Table 4 sets out the heat transfer capacities of a series of coils of varying diameter and length.
Coil Coil length range Operating range diameter (mm) (m) (W) 1 0. 13-0. 6 4-22 2 0. 9-2. 3 40-141 3 1. 9-4.7 118-429 4 3. 0-7. 8 249-913 5 4. 4-11. 8 457-1660 In order to arrive at the operating range, as with examples 1 and 2, the LMTD is taken as 10°C and (tsr-tso) as 10°C. The extremes of the ranges set out in columns two and three of table 4 represent the calculated values for minimum and maximum flow of the heat transfer fluid. Minimum flow is that which results in a pressure drop (of service fluid) of 0.1 bar. mi' and maximum flow that which results in a pressure drop (of service fluid) 1 bar.m-'.
This combination of coil diameters and lengths provides a system capable of very high turndown rations. For example a six coil reactor can be designed to operate at less than 4 W and up to 5000 W. Table 5 shows the cumulative capacity of 6 coils of varying diameter.
Table 5 Coil number Coil diameter Coil range Cumulative range (mm) (W) (W) 1 1 mm 4-22 4-22 2 1 mm 4-22 4-44 3 2 mm 40-141 4-185 4 3 mm 118-429 4-614 5 5 mm 457-1660 4-2274 5 mm 457-1660 4-3934
Each coil is sized for the maximum length shown in table 4. The nominal turndown ratio of the six coils is 984.
If (tSj-tSo) is stepped down to 5°C when a single 1 mm diameter coil is operating, the nominal turndown ratio is increased to 1967 (2-3934 W).
If (tSj-tSo) is stepped up to 20°C when all the coils are operating the nominal turndown ratio is increased to 3934 (2-7868 W).
The six-coil arrangement described above offers a good operating range. To achieve smooth heat flow transition as coils open up however is more difficult to achieve. There are two options on a six-coiled system. Firstly the supply pressure or temperature can be varied to provide intermediate heating/cooling capacities. Alternatively the on/off valves can be operated in a more complex sequence. The preferred solution however is to use more coils. For example a system might use 10 of 1 mm 0 coils 10 of 2 mm diameter coils and 10 of 3 mm 0 coils.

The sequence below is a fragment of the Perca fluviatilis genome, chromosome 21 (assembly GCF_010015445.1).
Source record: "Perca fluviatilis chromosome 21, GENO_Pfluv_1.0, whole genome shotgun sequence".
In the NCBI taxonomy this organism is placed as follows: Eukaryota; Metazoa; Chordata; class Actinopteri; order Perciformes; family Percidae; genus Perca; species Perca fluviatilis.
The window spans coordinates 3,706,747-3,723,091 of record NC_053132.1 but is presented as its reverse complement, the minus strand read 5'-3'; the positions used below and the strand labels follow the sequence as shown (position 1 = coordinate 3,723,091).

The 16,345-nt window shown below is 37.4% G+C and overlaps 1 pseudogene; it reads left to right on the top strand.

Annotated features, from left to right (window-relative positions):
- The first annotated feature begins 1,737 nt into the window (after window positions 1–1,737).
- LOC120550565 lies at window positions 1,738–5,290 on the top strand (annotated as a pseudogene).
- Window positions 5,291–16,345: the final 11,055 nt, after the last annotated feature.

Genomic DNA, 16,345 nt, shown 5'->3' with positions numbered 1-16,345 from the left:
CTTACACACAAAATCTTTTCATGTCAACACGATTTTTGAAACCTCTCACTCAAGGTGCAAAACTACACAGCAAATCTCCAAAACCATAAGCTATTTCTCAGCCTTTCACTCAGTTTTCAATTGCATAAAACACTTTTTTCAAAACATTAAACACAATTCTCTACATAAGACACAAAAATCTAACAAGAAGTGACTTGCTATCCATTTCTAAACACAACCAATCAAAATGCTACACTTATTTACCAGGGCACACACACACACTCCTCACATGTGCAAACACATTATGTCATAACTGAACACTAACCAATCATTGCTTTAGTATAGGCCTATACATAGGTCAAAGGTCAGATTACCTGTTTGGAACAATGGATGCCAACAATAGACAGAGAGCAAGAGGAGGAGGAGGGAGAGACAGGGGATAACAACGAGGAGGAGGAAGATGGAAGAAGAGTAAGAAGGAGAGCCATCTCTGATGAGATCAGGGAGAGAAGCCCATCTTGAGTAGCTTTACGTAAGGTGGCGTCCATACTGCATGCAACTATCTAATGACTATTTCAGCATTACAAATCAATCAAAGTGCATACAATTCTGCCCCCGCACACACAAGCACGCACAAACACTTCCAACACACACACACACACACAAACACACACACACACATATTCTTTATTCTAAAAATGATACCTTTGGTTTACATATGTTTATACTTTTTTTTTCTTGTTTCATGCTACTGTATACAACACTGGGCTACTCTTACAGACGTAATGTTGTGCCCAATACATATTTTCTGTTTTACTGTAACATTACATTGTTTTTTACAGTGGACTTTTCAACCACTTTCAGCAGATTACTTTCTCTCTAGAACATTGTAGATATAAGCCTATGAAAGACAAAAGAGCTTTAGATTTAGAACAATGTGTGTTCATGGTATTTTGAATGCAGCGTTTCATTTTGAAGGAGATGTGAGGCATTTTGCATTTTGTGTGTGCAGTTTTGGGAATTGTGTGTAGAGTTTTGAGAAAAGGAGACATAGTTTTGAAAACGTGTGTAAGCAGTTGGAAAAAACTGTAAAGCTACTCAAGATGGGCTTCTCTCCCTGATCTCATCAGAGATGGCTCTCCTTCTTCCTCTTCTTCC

The invention therefore enables a very large operating range with simple reactor design.
In some cases, rigorous analysis may require greater overlap (in terms of operating range) to ensure that pipes when opened can operate in the preferred fluid velocity range.
The invention can be used to improve the operation of commercial chemical and physical reaction systems. It can however also be used to provide considerably smaller reaction systems with comparable commercial throughput. For example the invention enables reduction of reactor size by a factor of 10 and, in some instances, a factor of 100 or greater. In particular it can be applied to current commercial batch organic synthesis reactions currently carried out in reactors of 10 to 20,000 litres.
'bu bulk pharmaceutical synthesis reactions currently carried out in reactions of 10 to 20,000 litres.
'batch polymerisation reactions currently carried out in reactors of 10 to 20,000 litres.
'batch synthesis reactions of 10 to 20,000 litres currently used for unstable materials (compounds susceptible to self-accelerating runaways) batch inorganic synthesis reactions currently carried out in reactions of 10 to 20,000 litres.
The techniques may also be useful in larger scale chemical and petrochemical operations.
This technology will also be of value as an alternative calorimetry for research and development applications where it gives the user the combination of accurate calorimetry and good temperature control. In this capacity, it would be used for isothermal calorimetry in equipment of 1 mil to 10 litres capacity. This technology can also be used for small-scale reaction applications. In this capacity it would be used for reaction equipment of 1 ml to 10 ml capacity.